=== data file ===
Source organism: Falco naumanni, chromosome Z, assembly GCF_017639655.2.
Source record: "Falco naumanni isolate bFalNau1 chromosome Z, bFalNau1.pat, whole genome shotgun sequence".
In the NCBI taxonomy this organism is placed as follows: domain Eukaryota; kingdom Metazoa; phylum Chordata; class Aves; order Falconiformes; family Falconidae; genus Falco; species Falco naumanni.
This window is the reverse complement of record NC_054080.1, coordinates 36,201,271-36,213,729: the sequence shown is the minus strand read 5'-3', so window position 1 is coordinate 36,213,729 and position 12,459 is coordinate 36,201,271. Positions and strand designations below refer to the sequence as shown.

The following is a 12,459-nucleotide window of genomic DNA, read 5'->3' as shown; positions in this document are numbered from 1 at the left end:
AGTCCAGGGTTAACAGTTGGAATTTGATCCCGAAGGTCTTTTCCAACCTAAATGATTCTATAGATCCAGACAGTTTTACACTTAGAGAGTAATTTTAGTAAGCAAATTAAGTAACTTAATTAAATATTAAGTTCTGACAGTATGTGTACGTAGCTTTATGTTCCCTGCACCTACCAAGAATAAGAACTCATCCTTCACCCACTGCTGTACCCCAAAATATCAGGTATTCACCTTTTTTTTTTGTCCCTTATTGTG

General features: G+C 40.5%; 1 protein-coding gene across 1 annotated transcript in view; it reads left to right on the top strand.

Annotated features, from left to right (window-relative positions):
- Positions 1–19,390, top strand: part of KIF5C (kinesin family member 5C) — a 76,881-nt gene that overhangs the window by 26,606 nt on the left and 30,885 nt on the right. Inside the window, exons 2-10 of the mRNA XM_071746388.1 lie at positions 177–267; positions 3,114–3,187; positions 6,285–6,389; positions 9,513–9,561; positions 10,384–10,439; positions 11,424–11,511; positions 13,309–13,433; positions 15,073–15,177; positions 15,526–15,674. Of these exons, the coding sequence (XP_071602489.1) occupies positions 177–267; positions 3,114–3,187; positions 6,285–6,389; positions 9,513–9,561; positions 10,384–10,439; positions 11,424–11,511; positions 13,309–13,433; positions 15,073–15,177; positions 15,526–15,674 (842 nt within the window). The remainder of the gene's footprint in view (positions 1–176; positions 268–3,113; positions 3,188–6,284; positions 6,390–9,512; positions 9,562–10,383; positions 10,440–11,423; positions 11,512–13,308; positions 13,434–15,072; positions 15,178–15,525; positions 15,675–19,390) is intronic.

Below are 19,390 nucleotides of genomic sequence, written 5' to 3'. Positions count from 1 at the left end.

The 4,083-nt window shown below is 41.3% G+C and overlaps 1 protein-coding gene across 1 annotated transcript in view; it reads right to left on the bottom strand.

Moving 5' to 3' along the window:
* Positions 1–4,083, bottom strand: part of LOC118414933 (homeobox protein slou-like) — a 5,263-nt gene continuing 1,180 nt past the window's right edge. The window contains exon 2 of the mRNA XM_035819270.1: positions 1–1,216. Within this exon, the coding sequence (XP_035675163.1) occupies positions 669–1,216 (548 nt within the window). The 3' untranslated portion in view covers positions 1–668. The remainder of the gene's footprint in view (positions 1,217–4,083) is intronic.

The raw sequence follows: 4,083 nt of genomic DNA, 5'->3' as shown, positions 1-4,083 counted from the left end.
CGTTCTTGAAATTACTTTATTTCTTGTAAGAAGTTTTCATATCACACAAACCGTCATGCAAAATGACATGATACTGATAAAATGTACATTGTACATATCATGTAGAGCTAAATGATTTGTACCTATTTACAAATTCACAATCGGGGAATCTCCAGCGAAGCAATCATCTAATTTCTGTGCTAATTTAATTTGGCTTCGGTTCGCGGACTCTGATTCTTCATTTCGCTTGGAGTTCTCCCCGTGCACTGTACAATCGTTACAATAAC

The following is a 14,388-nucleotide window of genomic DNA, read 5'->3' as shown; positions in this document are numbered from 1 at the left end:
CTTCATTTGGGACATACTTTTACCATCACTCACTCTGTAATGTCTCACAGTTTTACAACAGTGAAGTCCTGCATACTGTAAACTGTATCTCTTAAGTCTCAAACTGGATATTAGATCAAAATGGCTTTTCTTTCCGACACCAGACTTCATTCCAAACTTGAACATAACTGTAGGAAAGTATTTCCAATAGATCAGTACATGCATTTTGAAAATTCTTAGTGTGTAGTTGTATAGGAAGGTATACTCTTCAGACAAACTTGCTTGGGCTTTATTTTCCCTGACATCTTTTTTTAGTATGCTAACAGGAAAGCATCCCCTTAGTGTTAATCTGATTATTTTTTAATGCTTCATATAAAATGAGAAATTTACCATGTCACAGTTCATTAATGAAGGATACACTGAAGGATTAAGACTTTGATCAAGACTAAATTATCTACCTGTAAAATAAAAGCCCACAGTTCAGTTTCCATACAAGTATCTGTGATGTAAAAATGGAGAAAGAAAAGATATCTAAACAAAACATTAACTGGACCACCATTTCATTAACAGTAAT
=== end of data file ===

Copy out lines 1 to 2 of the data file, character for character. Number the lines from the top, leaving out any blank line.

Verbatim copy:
Source organism: Falco naumanni, chromosome Z, assembly GCF_017639655.2.
Source record: "Falco naumanni isolate bFalNau1 chromosome Z, bFalNau1.pat, whole genome shotgun sequence".